Government employees check your ID before you get on a plane. The government tells us that's why nobody has taken an aircraft since 9-11, but that's a typical self-serving government lie.
How often do we read about people smuggling something onto an airplane to test the system? If a bunch of kids can sneak toy guns onto airplanes, terrorists can sneak real guns onto airplanes. Bad guys can get good IDs. It's so easy to get a fraudulent ID that Reader's Digest* had an article about people who couldn't drive bribing inspectors to get licenses to drive 18-wheelers.
Fake IDs are so easy to get that checking IDs does nothing for security. Government claiming credit is a lie, so why hasn't there been another hijacking? The reason nobody has hijacked an airliner since 9-11 is that the dynamic changed. It used to be that if someone kidnapped a plane full of passengers, the terrorists might kill 1 or 2 but most passengers would live. Now we're being kidnapped to ride shotgun on a suicide mission. It will take heavy weapons to take over a plane full of 150 people who have nothing to lose. Anybody who messes with a pilot will get mobbed.
Inspecting IDs is a waste of time and money, but it's ideal from the bureaucratic point of view because it doesn't solve the problem. If someone wants to take an airplane, it's simple to get weapons on board. The agency will say, "We asked for money and you wouldn't give us enough. We'll take care of it, but you'll have to double our budget." Bureaucracies have a motto, "Never solve the problem; there's more budget to be had from making it worse."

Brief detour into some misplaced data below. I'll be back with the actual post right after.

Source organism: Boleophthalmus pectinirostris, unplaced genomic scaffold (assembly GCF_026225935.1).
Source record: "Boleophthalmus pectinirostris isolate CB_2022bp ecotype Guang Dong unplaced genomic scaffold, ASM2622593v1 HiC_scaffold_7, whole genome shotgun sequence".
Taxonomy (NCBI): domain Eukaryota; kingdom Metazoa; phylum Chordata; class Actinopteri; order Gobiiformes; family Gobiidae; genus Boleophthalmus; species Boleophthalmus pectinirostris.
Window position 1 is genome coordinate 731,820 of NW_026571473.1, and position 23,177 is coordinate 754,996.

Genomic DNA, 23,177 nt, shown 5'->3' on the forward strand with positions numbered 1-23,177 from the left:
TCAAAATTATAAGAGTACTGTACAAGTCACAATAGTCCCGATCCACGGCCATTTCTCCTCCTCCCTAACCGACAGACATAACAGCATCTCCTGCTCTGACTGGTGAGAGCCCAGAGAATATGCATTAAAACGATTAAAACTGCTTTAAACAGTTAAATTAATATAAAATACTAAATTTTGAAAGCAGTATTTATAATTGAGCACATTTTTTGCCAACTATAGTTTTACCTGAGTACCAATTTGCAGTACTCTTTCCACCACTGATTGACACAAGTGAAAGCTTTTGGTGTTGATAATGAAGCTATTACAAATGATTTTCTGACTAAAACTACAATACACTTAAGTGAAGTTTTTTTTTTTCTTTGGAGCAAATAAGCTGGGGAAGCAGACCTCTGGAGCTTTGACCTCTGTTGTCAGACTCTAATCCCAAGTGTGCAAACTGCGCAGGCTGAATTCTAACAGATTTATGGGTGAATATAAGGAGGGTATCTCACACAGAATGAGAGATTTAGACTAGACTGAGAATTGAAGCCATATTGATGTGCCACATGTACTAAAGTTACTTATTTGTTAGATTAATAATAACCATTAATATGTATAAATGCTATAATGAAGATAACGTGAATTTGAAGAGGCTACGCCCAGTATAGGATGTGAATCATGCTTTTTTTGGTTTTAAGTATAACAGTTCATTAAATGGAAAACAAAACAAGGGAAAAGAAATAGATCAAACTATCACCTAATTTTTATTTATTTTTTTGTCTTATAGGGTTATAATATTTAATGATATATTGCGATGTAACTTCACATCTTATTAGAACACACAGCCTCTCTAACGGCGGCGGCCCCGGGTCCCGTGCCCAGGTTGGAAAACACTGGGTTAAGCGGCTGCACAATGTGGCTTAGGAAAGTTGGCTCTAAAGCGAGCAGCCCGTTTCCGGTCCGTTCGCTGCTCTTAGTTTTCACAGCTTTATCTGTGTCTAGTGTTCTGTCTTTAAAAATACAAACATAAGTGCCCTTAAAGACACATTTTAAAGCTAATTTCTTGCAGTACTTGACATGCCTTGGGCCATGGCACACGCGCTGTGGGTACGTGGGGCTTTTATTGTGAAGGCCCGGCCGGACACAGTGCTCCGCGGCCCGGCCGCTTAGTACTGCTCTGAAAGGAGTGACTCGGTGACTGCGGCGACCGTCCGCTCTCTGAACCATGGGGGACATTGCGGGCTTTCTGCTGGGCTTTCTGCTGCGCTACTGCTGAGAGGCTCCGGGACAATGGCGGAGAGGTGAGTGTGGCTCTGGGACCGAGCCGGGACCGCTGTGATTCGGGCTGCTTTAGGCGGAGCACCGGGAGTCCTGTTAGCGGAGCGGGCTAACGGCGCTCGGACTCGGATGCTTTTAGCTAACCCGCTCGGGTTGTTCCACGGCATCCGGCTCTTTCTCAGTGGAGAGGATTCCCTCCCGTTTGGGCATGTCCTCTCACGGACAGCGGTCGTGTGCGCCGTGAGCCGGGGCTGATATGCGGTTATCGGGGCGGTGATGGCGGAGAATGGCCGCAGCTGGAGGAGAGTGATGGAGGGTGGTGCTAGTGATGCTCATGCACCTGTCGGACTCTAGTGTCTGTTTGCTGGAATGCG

If we're serious about stopping terrorism, the solution is in the Second Amendment to the U.S. Constitution, "A well regulated Militia, being necessary to the security of a free State, the right of the people to keep and bear Arms, shall not be infringed."
Terrorists can attack any time and place they choose. We can't hire enough cops to protect every vulnerable point. We put guards on planes, but so few that terrorists can pretty much ignore them.
What if we armed the people? Thousands of citizens learned how to use weapons in the military. A lot of them had security clearances. If we asked them to carry guns to protect us, they'd jump at it. They'd even pay for their own weapons and training.
I don't know how many armed citizens we'd have walking around, but we have a lot more potentially-armed civilians than we have sky marshals. If asking well-trained ex-military to fight terrorists isn't a good reason for a "well-regulated militia," I don't know what is. The entire program could be managed by the National Guard.
The bureaucracy would hate that. It wouldn't cost much money, it wouldn't create jobs, and it would solve the problem. That's death from the bureaucratic point of view.
After 9-11, Congress passed a law saying that licensed pilots could carry guns. That would work, but since it would solve the problem, bureaucrats dragged their feet putting licensing procedures in place. Bureaucrats always prefer expensive "solutions" which won't work to something cheap that will work.
* - Reader's Digest, July 2007, "License to Kill," p 37--39. In 2006, the U.S. Dept. of Transportation identified 15,000 "suspect" license holders in 27 states. p 37. The feds found that illegals can get driving skills certified for $500-$1,500. Given that the 9-11 team spent just over $1 million planning for 9-11, buying IDs is nothing.
Over the past five years, the editors have been secretly working on a book that summarizes the fundamental viewpoints of Scragged.